From the "You could see this one coming from a mile away" files, comes this entry: ESPN and Disney will open a sports-oriented entertainment facility at the Mouse's Florida complex.
Beginning Monday, "ESPN Club at Disney's Boardwalk" will open for business. It's a 13,000-square-foot operation with an TC interactive multimedia entertainment center, restaurant, interactive arcade, and television and radio studios with 70 television monitors -- including, yes in the restrooms.
The only surprise is that it took so long to work a tie-in between Disney, which purchased ESPN last year as a part of its acquisition of ABC/Capital Cities, and the all-sports networks, a jewel in the ABC crown according to Disney chairman Michael Eisner.
Maybe it shouldn't matter that the world's biggest entertainment conglomerate wants to get its mitts into sports, since the lines between athletics and show bidness are already blurred, if not blown to oblivion.
And the ESPN announcers who are supposed to call the action are doing cutesy self-promotional commercials for "SportsCenter" and hot dogs and turning up in music videos anyway, so what the hey?
Well, here's what the hey is about. It becomes harder and harder for a news-gathering entity and its employees to cast the critical journalistic eye when they are competing with the athletes they cover for places in the entertainment world.
ESPN is enlisting some of its heavyweight talent -- Chris Berman, Dick Vitale, Robin Roberts, Joe Theismann and Lee Corso -- to help open the club in Orlando next week, and the "Fabulous Sports Babe" is doing her radio show from there.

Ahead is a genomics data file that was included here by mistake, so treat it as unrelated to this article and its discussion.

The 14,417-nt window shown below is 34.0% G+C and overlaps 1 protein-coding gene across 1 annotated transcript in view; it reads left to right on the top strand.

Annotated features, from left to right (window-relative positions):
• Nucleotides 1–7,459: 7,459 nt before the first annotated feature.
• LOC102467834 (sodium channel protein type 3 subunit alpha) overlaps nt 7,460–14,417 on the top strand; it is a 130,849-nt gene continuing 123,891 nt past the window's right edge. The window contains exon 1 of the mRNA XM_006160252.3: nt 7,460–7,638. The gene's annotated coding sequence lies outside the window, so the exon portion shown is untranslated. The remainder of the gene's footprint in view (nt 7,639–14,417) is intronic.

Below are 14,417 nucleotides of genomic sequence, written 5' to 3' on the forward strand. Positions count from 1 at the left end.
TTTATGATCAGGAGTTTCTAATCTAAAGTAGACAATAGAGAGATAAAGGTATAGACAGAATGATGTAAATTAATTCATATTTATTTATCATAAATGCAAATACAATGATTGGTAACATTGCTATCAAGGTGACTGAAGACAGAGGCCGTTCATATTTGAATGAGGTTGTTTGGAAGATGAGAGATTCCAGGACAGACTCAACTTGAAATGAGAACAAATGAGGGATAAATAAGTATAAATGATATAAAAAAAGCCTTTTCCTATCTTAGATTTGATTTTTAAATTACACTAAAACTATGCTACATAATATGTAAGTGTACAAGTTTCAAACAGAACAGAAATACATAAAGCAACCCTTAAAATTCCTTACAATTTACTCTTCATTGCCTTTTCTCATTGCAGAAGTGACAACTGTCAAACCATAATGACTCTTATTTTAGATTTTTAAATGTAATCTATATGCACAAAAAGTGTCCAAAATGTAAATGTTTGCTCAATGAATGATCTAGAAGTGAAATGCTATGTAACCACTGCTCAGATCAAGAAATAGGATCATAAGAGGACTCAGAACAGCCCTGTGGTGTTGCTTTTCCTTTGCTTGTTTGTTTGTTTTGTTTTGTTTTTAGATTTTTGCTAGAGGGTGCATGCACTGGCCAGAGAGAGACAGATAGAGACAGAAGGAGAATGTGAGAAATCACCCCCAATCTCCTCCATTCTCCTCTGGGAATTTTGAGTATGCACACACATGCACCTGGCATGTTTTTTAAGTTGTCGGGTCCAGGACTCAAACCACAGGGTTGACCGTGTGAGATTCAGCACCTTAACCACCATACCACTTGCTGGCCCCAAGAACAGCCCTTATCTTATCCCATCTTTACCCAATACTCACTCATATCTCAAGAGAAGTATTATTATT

That's bad enough, but far more troubling is the word that next week's editions of Chris Myers' "Up Close" and the "Sports Reporters" Sunday morning commentary show -- both theoretically journalistic endeavors -- will take place from the ESPN club as well.
While each program periodically airs from the site of big events (the Super Bowl, Final Four, Olympics, etc.), next week's moves effectively makes them infomercials for the ESPN club, and that smells. One wonders how thrilled columnists such as Mike Lupica and Mitch Albom, regular "Sports Reporters" contributors, will be to take part in this.
Of course, Eisner and his marketing gang assume these fears are just the wild ruminations of writers and that the viewing audience just wants its sports, no matter how they get it or who brings it to them.
Are they right?
Passing Buck to the Hall
The Pro Football Hall of Fame yesterday named Jack Buck the 1996 recipient of the Pete Rozelle Radio-Television Award for his long-term contributions to the game.
Buck did football telecasts for CBS from 1970 to '74 and from 1982 to '88, but is best known as the voice of CBS Radio's broadcasts of Monday Night Football over the past 20 years, most of them alongside former Kansas City coach Hank Stram.
Buck is the eighth member of the broadcasting wing of the football Hall of Fame, and joins Curt Gowdy and Lindsey Nelson as the only three men to earn enshrinement in both the baseball and football halls.
Tribute to Gullikson
As a part of today's Wimbledon coverage, HBO's Frank Deford will present a feature on the late Tim Gullikson, who coached top seed and three-time Wimbledon winner Pete Sampras until his death from brain cancer in May.
Sampras, who will play Australia's Mark Philippoussis today, told Deford, "Why someone 44, without a bad bone in his body, was a great guy and was taken away, I don't understand why that's happened. It's sad."
Landing on his feet
Former ABC Sports President Dennis Swanson has snagged a pretty good job and he has a former competitor to thank, in part, for it.
Swanson, who left ABC in May after 10 years at the helm of sports, will take over as president and general manager of WNBC-TV, NBC's owned and operated station in New York and the flagship station of the network.
Oddly enough, Dick Ebersol, president of NBC Sports, was one of Swanson's champions in NBC corporate circles, talking him up to network personnel for the WNBC slot.
Pub Date: 6/27/96